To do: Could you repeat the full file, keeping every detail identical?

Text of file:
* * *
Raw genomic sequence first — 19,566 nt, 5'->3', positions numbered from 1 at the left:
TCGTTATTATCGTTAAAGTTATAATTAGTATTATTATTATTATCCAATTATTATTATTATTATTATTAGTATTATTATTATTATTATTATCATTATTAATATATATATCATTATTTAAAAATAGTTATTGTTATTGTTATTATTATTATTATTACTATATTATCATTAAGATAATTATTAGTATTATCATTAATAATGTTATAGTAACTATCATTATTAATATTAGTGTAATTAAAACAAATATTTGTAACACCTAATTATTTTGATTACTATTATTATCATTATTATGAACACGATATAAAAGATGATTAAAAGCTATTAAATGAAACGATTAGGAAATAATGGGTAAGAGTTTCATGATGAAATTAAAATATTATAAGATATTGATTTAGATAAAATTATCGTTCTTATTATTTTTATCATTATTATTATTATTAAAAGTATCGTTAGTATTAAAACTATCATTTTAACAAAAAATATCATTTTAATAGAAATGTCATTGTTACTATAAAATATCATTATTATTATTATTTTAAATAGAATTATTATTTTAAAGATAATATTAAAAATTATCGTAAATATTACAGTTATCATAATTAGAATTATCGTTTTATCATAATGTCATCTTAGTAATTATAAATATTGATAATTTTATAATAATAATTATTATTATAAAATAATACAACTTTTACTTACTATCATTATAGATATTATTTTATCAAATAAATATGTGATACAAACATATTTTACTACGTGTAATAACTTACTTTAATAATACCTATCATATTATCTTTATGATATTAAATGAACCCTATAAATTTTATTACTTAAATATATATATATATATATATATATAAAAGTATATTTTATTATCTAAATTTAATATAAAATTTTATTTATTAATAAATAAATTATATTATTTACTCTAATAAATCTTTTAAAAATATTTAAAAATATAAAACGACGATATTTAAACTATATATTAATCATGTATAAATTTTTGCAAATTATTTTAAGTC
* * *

Raw genomic sequence first — 19,566 nt, 5'->3', positions numbered from 1 at the left:
TCGTTATTATCGTTAAAGTTATAATTAGTATTATTATTATTATCCAATTATTATTATTATTATTATTAGTATTATTATTATTATTATTATCATTATTAATATATATATCATTATTTAAAAATAGTTATTGTTATTGTTATTATTATTATTATTACTATATTATCATTAAGATAATTATTAGTATTATCATTAATAATGTTATAGTAACTATCATTATTAATATTAGTGTAATTAAAACAAATATTTGTAACACCTAATTATTTTGATTACTATTATTATCATTATTATGAACACGATATAAAAGATGATTAAAAGCTATTAAATGAAACGATTAGGAAATAATGGGTAAGAGTTTCATGATGAAATTAAAATATTATAAGATATTGATTTAGATAAAATTATCGTTCTTATTATTTTTATCATTATTATTATTATTAAAAGTATCGTTAGTATTAAAACTATCATTTTAACAAAAAATATCATTTTAATAGAAATGTCATTGTTACTATAAAATATCATTATTATTATTATTTTAAATAGAATTATTATTTTAAAGATAATATTAAAAATTATCGTAAATATTACAGTTATCATAATTAGAATTATCGTTTTATCATAATGTCATCTTAGTAATTATAAATATTGATAATTTTATAATAATAATTATTATTATAAAATAATACAACTTTTACTTACTATCATTATAGATATTATTTTATCAAATAAATATGTGATACAAACATATTTTACTACGTGTAATAACTTACTTTAATAATACCTATCATATTATCTTTATGATATTAAATGAACCCTATAAATTTTATTACTTAAATATATATATATATATATATATATAAAAGTATATTTTATTATCTAAATTTAATATAAAATTTTATTTATTAATAAATAAATTATATTATTTACTCTAATAAATCTTTTAAAAATATTTAAAAATATAAAACGACGATATTTAAACTATATATTAATCATGTATAAATTTTTGCAAATTATTTTAAGTC